Collecting data with Trackers and Webhooks

  1. Home
  2. Docs
  3. Collecting data with Trackers and Webhooks
  4. Trackers – collecting data from your own applications
  5. Ruby Tracker
  6. Emitters

Emitters

Tracker instances must be initialized with an emitter. This section will go into more depth about the Emitter and AsyncEmitter classes.

Overview

Each tracker instance must now be initialized with an Emitter which is responsible for firing events to a Collector. An Emitter instance is initialized with two arguments: an endpoint and an optional configuration hash.

A simple example with just an endpoint:

# Create an emitter my_emitter = SnowplowTracker::Emitter.new('d3rkrsqld9gmqf.cloudfront.net')

A complicated example using every setting:

# Create an emitter my_emitter = SnowplowTracker::AsyncEmitter.new('d3rkrsqld9gmqf.cloudfront.net', { :protocol => 'https', :method => 'post', :port => 80, :buffer_size => 0, :on_success => lambda { |success_count| puts '#{success_count} events sent successfully' }, :on_failure => lambda { |success_count, failures| puts '#{success_count} events sent successfully, #{failures.size} events sent unsuccessfully' }, :thread_count => 10 })

Every setting in the configuration hash is optional. Here is what they do:

  • :protocol determines whether events will be sent using HTTP or HTTPS. It defaults to “http”.
  • :method determines whether events will be sent using GET or POST. It defaults to “get”.
  • :port determines the port to use. If you wish to set events over HTTPS, you should usually set it to 443.
  • :buffer_size is the number of events which will be buffered before they are all sent simultaneously. The process of sending all buffered events is called “flushing”. When using GET, buffer_size defaults to 0 because each request can only contain one event. When using POST, buffer_size defaults to 10, and the buffered events are all sent together in a single request.
  • :on_success is a callback which is called every time the buffer is flushed and every event in it is sent successfully (meaning with status code 200). It should accept one argument: the number of requests sent this way.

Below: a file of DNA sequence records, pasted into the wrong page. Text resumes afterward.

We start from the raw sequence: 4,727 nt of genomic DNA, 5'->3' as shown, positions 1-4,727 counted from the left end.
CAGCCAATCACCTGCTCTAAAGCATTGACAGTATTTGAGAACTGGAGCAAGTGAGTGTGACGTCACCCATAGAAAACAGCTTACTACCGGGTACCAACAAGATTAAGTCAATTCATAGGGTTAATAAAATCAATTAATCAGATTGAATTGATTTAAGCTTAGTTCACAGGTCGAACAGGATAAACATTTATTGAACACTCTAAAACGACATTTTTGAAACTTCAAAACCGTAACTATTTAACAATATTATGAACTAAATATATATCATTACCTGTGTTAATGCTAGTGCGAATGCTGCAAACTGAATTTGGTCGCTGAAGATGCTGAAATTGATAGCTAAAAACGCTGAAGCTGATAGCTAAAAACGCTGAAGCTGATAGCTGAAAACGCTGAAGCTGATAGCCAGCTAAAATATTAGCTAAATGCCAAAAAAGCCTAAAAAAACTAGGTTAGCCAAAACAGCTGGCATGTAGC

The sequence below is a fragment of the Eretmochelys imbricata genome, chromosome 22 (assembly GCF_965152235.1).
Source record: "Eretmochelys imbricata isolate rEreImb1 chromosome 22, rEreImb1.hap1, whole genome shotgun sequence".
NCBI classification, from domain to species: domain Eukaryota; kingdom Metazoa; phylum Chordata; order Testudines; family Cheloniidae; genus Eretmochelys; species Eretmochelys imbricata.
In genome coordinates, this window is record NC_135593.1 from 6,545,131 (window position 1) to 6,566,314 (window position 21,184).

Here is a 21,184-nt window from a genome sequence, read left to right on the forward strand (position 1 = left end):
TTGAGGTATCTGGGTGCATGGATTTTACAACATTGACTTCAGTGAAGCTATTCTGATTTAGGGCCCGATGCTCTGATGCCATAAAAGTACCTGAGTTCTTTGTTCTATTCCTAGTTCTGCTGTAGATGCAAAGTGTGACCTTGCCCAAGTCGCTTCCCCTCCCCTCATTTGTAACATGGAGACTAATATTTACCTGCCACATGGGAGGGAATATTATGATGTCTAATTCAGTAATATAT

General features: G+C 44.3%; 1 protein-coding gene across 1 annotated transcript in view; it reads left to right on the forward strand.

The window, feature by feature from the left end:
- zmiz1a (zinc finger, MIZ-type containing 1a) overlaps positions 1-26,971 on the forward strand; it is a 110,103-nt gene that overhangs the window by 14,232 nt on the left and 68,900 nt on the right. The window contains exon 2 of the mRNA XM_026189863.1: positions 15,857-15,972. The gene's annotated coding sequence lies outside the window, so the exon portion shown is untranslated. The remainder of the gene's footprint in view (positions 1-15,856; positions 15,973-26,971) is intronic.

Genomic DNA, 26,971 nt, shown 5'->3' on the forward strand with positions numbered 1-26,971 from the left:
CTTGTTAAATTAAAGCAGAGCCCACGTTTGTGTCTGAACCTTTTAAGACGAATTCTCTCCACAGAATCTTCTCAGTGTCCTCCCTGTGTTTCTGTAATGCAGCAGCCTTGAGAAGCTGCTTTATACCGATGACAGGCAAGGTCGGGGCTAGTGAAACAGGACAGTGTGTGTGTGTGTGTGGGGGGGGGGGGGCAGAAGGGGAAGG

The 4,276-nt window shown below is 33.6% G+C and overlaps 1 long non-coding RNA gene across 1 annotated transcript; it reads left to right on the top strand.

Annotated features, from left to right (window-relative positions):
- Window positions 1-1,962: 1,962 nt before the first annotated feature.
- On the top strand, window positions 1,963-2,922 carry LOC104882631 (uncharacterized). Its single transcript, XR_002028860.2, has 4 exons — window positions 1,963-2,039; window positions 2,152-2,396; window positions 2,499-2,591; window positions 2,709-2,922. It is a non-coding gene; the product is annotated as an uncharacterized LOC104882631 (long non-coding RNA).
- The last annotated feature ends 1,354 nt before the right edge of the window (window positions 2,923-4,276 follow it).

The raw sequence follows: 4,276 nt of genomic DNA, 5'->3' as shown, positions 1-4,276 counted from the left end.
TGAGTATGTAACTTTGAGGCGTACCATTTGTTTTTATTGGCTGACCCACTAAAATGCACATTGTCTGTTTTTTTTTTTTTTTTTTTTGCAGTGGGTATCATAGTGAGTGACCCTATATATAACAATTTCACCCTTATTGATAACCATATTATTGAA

• on_failure is a callback which is called if the buffer is flushed but not every event is sent successfully. It should accept two arguments: the number of successfully sent events and an array containing the unsuccessful events.
  • thread_count is only used by the AsyncEmitter. It determines the number of worker threads which will be used to send events.

The AsyncEmitter class

AsyncEmitter is a subclass of Emitter. Whenever the buffer is flushed, the AsyncEmitter places the flushed events in a work queue. The AsyncEmitter asynchronously sends events in this queue using a thread pool of a fixed size. You can choose the size of this thread pool with the thread_count field:

AsyncEmitter.new(ENDPOINT, { thread_count: 5 })

By default, this value is 1.

A note on testing: if you test the AsyncEmitter by using a short script to send an event, you may find that the event fails to send. This is because the process exits before the flushing thread is finished. You can get round this either by adding a sleep(10) to the end of your script or by using the synchronous flush.

Multiple emitters

It is possible to initialize a tracker with an array of emitters, in which case events will be sent to all of them:

# Create a tracker with multiple emitters my_tracker = SnowplowTracker::Tracker.new([my_sync_emitter, my_async_emitter], 'my_tracker_name', 'my_app_id')

You can also add new emitters after creating a tracker with the add_emitter method:

# Create a tracker with multiple emitters my_tracker.add_emitter(another_emitter)

Manual flushing

You may want to force an emitter to send all events in its buffer, even if the buffer is not full. The Tracker class has a flush method which flushes all its emitters. It accepts one argument, async, which defaults to false. Unless you set async to true, the flush will be synchronous: it will block until all queued events have been sent.

# Asynchronous flush my_tracker.flush(true) # Synchronous flush my_tracker.flush

Automatically retry sending failed events

You can use the following function as the on_failure callback to immediately retry failed events:

def on_failure_retry(failed_event_count, failed_events) # possible backoff-and-retry timeout here failed_events.each do |e| my_emitter.input(e) end end

You may wish to add backoff logic to delay the resending.